Ex-attorney William Conour has argued he should be freed from his 10-year federal prison sentence, casting doubt in court filings on whether the multi-million-dollar fraud he pleaded guilty to was even a crime. The government counters that Conour’s lack of remorse justifies imposing a longer prison term when he is in court Wednesday for resentencing.
“In his most recent sentencing memorandum Conour, among other things, explicitly disavows any acceptance of responsibility for his fraudulent scheme,” the government says in its resentencing memorandum. It notes Conour argues “it is highly doubtful the [trust accounts] are even a crime.
“The government requests that this Court remove any credit for acceptance of responsibility and sentence Conour accordingly.”
Conour, 68, who is representing himself before Chief Judge Richard Young in the U.S. District Court for the Southern District of Indiana, admitted in 2013 to draining more than $6 million from the trust accounts of 36 clients for whom he negotiated personal injury and wrongful death settlements. His case was remanded for resentencing in light of the decision in United States v. Thompson, 777 F.3d 368 (7th Cir. 2015), which struck down certain uniform conditions of post-sentence supervised release.
On remand, however, Conour has challenged his conviction and sentence, filing motions seeking to throw out the government’s case against him entirely. Young on March 7 rejected Conour’s motions to dismiss and for release on bond. “In seeking dismissal … Conour wrongly presumes that he may now challenge his conviction,” Young wrote, noting that only the conditions of supervised release were challenged in Conour’s appeal.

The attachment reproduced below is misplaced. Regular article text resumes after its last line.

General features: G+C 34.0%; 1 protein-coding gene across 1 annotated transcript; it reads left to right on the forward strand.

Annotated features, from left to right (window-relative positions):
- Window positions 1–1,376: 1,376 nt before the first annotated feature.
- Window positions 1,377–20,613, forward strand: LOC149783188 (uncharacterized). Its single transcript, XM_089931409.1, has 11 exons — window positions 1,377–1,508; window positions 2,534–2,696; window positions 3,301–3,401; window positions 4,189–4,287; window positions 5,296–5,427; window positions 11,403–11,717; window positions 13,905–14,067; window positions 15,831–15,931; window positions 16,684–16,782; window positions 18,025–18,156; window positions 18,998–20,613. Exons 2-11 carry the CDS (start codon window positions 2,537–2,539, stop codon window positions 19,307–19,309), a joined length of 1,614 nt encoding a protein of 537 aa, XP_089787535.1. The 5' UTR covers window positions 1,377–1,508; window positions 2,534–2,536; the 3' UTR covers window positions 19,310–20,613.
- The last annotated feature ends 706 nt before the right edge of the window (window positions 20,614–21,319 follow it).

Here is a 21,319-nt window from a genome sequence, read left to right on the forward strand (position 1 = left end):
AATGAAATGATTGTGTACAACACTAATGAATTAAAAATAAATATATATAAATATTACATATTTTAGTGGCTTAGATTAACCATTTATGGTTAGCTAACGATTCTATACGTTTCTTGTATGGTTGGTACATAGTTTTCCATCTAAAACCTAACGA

“Conour goes so far as to accuse the government of fabricating the whole scheme and therefore misleading the court,” Young wrote. “Of course, such a brazen accusation does not explain why
Conour, when asked if the allegations in ‘the Information that was filed against [him were] true and accurate,’ responded in the affirmative.”
In his resentencing brief, Conour argues the government failed to prove sentencing enhancements regarding relevant conduct, vulnerable victims, sophisticated means and other factors applied to his fraud conviction. He argues that at the time of resentencing, he “will have been incarcerated 33 months, nearly 6 times the appropriate maximum sentence he should have received.”
“The only appropriate sentence for the Defendant at sentencing is to discharge him from custody for time served and to impose no restitution or fine,” Conour argues. He also claims he is “entitled to the return of all property taken or received by the government for restitution or the fair market value of all such property.”
Resentencing is scheduled for 2:30 p.m. Wednesday in Room 349 of the Birch Bayh Federal Building and U.S. Courthouse in Indianapolis.